Linux 3.x kernels have entropy starvation issues due to decisions to
stop using IRQ interrupts (removal of the IRQF_SAMPLE_RANDOM flag,
without an alternative to gather entropy). The 2.x kernels start weak,
but improve over time.

Bottom line: use an Entropy Key (http://www.entropykey.co.uk/), HSM or
other hardware to get your RNG/PRNG in good working order quickly. You
can go to random.org and it will likely be an improvement.

Jeff
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RE: genrsa question how secure is the random creation

Salz, Rich
Until someone breaks the website, spoofs it, buys out the owner, etc.

Q2.4: Are the numbers available in a secure fashion?

Yes, since April 2007 you can access the server via https://www.random.org/

I should probably note that while fetching the numbers via secure HTTP would protect them from being observed while in transit, anyone genuinely concerned with security should not trust anyone else (including RANDOM.ORG) to generate their cryptographic keys.


--  
Principal Security Engineer
Akamai Technology
Cambridge, MA

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Re: genrsa question how secure is the random creation

David Johnston
In reply to this post by Jeffrey Walton-3
> On Tue, Dec 11, 2012 at 6:27 PM, redpath <[hidden email]> wrote:
>> When using this command
>>
>> openssl genrsa -out test.pem  2048
>>
>> an RSA pair is created. Its not so much I want to know how a pair is
>> randomly selected
>> but how secure is that random selection.
> It depends. In theory, the way entropy is gathered and managed is enough.
>

Current versions of openssl take advantage of RdRand when present in the
CPU. So on intel gen3 and beyond (Ivy Bridge i5, i7 and every later chip)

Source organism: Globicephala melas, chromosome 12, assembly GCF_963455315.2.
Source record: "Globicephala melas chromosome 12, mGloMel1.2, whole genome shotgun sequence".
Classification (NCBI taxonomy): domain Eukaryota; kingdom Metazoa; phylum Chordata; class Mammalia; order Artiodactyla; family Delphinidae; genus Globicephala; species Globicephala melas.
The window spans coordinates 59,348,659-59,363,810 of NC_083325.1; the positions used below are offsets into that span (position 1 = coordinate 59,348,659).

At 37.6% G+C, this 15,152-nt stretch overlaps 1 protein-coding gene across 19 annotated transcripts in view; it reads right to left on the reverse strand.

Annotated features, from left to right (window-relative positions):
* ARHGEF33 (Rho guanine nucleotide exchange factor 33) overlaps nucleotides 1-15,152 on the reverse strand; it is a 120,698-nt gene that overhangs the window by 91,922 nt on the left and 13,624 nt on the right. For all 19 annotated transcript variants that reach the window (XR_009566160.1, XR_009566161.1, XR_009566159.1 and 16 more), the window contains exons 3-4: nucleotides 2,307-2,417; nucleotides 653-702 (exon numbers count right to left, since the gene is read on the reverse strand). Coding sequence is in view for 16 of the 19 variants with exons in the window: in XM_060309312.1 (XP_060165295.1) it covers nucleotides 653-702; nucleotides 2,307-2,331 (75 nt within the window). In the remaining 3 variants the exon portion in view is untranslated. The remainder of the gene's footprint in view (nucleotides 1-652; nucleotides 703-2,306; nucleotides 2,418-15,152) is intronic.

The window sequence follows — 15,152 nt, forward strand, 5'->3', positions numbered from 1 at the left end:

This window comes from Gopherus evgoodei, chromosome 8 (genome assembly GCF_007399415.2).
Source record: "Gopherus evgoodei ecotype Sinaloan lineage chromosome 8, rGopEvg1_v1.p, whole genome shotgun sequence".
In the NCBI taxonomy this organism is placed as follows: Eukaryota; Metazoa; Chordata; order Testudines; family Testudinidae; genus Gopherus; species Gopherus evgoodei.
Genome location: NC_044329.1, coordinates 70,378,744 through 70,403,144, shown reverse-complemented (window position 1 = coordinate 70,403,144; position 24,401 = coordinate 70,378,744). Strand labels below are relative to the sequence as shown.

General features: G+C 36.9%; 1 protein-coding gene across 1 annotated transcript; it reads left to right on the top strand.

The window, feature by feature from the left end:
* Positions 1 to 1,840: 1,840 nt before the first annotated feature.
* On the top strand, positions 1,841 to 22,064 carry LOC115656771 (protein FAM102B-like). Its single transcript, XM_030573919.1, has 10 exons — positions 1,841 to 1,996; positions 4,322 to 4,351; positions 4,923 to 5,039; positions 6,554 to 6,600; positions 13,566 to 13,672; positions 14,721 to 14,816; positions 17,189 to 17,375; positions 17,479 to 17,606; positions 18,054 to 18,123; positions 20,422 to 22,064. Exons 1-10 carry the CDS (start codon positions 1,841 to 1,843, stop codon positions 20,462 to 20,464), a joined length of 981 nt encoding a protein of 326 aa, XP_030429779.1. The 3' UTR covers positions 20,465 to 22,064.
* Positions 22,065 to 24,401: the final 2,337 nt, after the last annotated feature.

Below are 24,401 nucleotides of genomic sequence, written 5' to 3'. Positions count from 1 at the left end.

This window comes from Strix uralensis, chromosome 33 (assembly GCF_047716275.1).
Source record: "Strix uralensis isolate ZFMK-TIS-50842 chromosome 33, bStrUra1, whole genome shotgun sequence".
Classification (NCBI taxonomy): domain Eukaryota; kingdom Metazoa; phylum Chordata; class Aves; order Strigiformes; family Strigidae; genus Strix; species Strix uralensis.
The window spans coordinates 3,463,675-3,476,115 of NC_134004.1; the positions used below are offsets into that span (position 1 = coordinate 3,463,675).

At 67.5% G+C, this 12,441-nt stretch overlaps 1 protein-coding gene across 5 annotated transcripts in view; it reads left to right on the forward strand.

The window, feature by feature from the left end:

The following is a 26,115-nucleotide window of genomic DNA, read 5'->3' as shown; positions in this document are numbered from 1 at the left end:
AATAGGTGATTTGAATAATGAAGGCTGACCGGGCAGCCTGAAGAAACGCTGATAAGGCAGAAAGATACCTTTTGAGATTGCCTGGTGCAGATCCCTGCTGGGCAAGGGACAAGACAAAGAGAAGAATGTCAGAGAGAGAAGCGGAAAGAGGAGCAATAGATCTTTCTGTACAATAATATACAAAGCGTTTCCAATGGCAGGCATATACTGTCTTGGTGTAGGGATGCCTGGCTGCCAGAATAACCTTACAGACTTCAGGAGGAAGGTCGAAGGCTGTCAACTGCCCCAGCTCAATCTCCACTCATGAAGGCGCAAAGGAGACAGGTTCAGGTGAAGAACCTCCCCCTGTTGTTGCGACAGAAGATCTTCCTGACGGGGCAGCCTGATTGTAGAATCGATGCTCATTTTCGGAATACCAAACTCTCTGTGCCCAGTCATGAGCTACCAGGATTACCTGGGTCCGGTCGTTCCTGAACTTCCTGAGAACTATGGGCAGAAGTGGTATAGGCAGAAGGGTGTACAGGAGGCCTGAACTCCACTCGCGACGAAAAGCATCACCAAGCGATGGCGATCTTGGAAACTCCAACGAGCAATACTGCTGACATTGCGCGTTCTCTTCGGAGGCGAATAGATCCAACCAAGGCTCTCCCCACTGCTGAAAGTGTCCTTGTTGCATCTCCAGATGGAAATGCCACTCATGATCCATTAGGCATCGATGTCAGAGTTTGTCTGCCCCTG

openssl will have and use a robust source of entropy on chip.

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Re: genrsa question how secure is the random creation

Jeffrey Walton-3
In reply to this post by Salz, Rich
On Wed, Dec 12, 2012 at 12:39 PM, Salz, Rich <[hidden email]> wrote:
> Until someone breaks the website, spoofs it, buys out the owner, etc.
>
> Q2.4: Are the numbers available in a secure fashion?
>
> Yes, since April 2007 you can access the server via https://www.random.org/
>
> I should probably note that while fetching the numbers via secure HTTP would protect them from being observed while in transit, anyone genuinely concerned with security should not trust anyone else (including RANDOM.ORG) to generate their cryptographic keys.
>
Yeah, we need a fingerpaint program for all those mobile devices
(seriously!). Upon first boot (or after reset), the user has to finger
paint something to get the RNG/PRNG some entropy.
(http://groups.google.com/group/android-security-discuss/browse_thread/thread/71c6ab0081c70e9c)

Also relevant: "When Good Randomness Goes Bad: Virtual Machine Reset
Vulnerabilities and Hedging Deployed Cryptography,"
www.isoc.org/isoc/conferences/ndss/10/pdf/15.pdf. Hedging extracts
entropy from the peer during key exchange and uses the extracted
entropy to improve the localhost's state.

Jeff
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Re: genrsa question how secure is the random creation

Michael Sierchio
In reply to this post by Michael Sierchio
On Tue, Dec 11, 2012 at 8:06 PM, Michael Sierchio <[hidden email]> wrote:

> - Select an interval near the desired size

[ 2^1023 + 1^1022 + 1 , 2^1024 - 1 ]

> - Sieve out composites divisible by small primes
> - Select two probable primes such that (p - q) is reasonably large
> (2^100 or so) to defeat the difference-of-squares method

Before testing for primality, make sure that p mod e != 1, where e is
the public exponent

> - Perform enough primality tests to convince yourself they're prime ;-)
> - other common criteria aren't really helpful - e.g. strong primes
> (they were never necessary for RSA), restrictions on p-1 and q-1
> (Elliptic Curve Method factoring makes those obsolete)